Are You Writing for Spiders?
Because Edelston was so protective of Mel Martin—paranoid that some direct marketer might discover his name and phone number and offer him a writing job—he would never reveal his name. As a result, Martin received no Axel Andersson Certificates of Excellence. Every time I did my Axel Awards slide show, I was forced to talk about "Marty Edelston's mystery copywriter."
Mel Martin died in 1994. His legacy: a powerful copywriting technique that made it possible for Martin Edelston to build a $125-million-a-year business and an extraordinary oeuvre of direct mail that continues to generate profits well into the 21st century.
P.S. All reader comments are welcome. However ... some changes
Over the seven years this e-newsletter has been published all correspondence has been automatically forwarded to my in-box, firstname.lastname@example.org. I read every word of every letter, and did ultra-lite editing—correcting spelling, typos and tangled syntax—before posting the comment. The only comments I did not post were spam, potential libel, expletives or anonymous messages with no name or email address.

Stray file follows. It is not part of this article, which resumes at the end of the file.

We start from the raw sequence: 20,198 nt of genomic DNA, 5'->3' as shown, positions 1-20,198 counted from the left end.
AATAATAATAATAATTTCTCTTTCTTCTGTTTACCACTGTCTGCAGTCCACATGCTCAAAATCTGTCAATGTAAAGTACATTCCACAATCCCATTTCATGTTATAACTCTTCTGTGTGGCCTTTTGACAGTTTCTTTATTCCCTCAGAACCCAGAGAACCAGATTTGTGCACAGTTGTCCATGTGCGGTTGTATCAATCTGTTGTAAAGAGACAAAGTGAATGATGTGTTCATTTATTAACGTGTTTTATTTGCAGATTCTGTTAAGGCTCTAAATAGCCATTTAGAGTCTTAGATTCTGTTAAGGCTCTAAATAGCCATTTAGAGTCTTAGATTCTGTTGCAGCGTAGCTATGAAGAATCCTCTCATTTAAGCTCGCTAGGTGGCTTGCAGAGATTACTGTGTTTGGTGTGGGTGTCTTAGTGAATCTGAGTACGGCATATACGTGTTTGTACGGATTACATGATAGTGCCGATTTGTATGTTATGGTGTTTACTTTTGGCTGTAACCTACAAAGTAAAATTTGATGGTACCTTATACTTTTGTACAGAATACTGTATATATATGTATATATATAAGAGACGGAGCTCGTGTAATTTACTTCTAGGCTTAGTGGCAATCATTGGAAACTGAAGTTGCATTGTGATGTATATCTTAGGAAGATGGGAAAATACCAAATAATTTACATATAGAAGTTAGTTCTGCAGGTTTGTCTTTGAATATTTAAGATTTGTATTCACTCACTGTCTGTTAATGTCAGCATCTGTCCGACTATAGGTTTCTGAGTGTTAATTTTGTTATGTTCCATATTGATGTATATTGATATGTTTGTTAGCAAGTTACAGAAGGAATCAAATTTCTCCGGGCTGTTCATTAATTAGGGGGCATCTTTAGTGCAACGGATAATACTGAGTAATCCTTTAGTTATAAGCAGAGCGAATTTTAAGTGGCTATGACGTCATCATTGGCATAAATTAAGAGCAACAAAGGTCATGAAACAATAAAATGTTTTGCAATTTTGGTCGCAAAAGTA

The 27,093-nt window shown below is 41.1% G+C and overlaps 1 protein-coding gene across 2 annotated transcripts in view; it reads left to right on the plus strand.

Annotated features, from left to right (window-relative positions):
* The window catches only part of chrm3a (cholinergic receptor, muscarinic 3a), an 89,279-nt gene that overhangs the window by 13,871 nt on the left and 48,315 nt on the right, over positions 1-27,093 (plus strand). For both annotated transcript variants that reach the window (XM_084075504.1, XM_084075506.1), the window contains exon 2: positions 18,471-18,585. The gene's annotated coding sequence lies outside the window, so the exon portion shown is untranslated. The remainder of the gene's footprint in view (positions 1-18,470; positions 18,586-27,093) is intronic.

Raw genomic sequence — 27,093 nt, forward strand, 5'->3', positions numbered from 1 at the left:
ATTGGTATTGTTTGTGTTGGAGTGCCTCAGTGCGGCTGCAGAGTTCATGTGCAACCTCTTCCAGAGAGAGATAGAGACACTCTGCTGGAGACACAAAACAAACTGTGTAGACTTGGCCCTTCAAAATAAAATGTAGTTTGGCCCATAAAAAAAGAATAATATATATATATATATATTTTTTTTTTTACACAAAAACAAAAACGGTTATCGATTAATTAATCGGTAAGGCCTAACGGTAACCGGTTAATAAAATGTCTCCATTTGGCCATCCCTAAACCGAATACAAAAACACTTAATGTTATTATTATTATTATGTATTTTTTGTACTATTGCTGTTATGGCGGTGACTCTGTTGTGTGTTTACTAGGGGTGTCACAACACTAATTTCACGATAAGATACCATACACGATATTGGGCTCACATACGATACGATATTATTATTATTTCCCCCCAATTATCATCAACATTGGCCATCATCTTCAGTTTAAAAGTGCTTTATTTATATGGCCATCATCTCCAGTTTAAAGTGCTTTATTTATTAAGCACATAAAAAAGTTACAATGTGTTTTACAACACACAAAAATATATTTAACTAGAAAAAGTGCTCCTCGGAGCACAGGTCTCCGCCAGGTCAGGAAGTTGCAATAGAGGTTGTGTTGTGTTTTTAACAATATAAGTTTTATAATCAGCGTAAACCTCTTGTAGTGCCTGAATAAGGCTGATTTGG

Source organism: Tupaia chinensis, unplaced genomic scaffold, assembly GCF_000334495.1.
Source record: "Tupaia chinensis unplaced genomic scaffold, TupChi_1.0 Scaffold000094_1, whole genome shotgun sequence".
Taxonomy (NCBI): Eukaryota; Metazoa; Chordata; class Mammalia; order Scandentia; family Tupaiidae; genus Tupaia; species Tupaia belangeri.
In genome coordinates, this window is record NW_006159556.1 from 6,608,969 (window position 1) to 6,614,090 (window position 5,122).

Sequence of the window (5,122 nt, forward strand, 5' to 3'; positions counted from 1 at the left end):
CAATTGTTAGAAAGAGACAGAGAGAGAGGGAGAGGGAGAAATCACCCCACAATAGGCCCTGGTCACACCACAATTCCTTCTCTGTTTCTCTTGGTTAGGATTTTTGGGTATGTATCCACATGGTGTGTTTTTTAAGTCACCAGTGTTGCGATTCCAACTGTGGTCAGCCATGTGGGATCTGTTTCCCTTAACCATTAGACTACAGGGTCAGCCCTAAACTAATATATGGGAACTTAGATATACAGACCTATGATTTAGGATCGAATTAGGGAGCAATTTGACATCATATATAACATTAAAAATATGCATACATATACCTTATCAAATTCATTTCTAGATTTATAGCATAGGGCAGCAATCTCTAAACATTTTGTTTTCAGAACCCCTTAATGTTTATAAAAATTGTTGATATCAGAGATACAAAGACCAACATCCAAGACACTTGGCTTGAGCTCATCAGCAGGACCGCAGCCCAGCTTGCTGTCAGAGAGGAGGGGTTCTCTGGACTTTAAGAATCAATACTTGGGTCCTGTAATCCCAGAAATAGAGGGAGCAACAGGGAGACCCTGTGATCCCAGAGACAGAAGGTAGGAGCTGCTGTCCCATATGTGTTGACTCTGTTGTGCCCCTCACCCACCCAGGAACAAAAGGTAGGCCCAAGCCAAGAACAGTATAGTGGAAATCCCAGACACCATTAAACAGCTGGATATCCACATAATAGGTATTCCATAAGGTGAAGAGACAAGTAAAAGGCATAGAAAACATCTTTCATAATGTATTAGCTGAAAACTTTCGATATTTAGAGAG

I have always made it a point to reply privately with a thank you to everyone who took the time to send in a comment and, as readers know, often I would add a backstory as well as try to answer any questions. Replying individually—as opposed to posting replies—is based on my belief that in the column, I’ve had my say and the comment section is for you to have your say.
A new system has been put in place. All comments are automatically posted without my seeing them first. So please run you comment through Spell-Check and self-edit.
Under the old system, readers were asked to include their email address. However, I urge you not include your email address in the text of the comment, because the world is full of hackers and spammers out to do harm.